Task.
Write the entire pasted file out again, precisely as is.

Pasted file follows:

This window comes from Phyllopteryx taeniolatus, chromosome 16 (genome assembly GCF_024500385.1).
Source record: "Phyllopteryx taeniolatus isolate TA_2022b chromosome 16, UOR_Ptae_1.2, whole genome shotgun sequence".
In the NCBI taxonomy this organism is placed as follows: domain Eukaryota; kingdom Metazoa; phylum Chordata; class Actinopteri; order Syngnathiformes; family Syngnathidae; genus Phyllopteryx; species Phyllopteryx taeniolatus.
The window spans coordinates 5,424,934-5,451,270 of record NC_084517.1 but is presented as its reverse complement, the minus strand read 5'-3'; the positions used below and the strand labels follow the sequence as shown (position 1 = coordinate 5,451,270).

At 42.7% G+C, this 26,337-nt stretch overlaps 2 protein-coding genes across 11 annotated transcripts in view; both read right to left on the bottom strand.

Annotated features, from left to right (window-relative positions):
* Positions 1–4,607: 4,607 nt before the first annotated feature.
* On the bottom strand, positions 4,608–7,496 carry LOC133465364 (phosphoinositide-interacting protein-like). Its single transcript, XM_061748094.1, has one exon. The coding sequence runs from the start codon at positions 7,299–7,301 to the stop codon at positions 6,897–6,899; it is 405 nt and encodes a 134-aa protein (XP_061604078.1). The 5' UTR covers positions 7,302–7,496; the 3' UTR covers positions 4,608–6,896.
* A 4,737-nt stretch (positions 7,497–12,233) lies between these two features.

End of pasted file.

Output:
This window comes from Phyllopteryx taeniolatus, chromosome 16 (genome assembly GCF_024500385.1).
Source record: "Phyllopteryx taeniolatus isolate TA_2022b chromosome 16, UOR_Ptae_1.2, whole genome shotgun sequence".
In the NCBI taxonomy this organism is placed as follows: domain Eukaryota; kingdom Metazoa; phylum Chordata; class Actinopteri; order Syngnathiformes; family Syngnathidae; genus Phyllopteryx; species Phyllopteryx taeniolatus.
The window spans coordinates 5,424,934-5,451,270 of record NC_084517.1 but is presented as its reverse complement, the minus strand read 5'-3'; the positions used below and the strand labels follow the sequence as shown (position 1 = coordinate 5,451,270).

At 42.7% G+C, this 26,337-nt stretch overlaps 2 protein-coding genes across 11 annotated transcripts in view; both read right to left on the bottom strand.

Annotated features, from left to right (window-relative positions):
* Positions 1–4,607: 4,607 nt before the first annotated feature.
* On the bottom strand, positions 4,608–7,496 carry LOC133465364 (phosphoinositide-interacting protein-like). Its single transcript, XM_061748094.1, has one exon. The coding sequence runs from the start codon at positions 7,299–7,301 to the stop codon at positions 6,897–6,899; it is 405 nt and encodes a 134-aa protein (XP_061604078.1). The 5' UTR covers positions 7,302–7,496; the 3' UTR covers positions 4,608–6,896.
* A 4,737-nt stretch (positions 7,497–12,233) lies between these two features.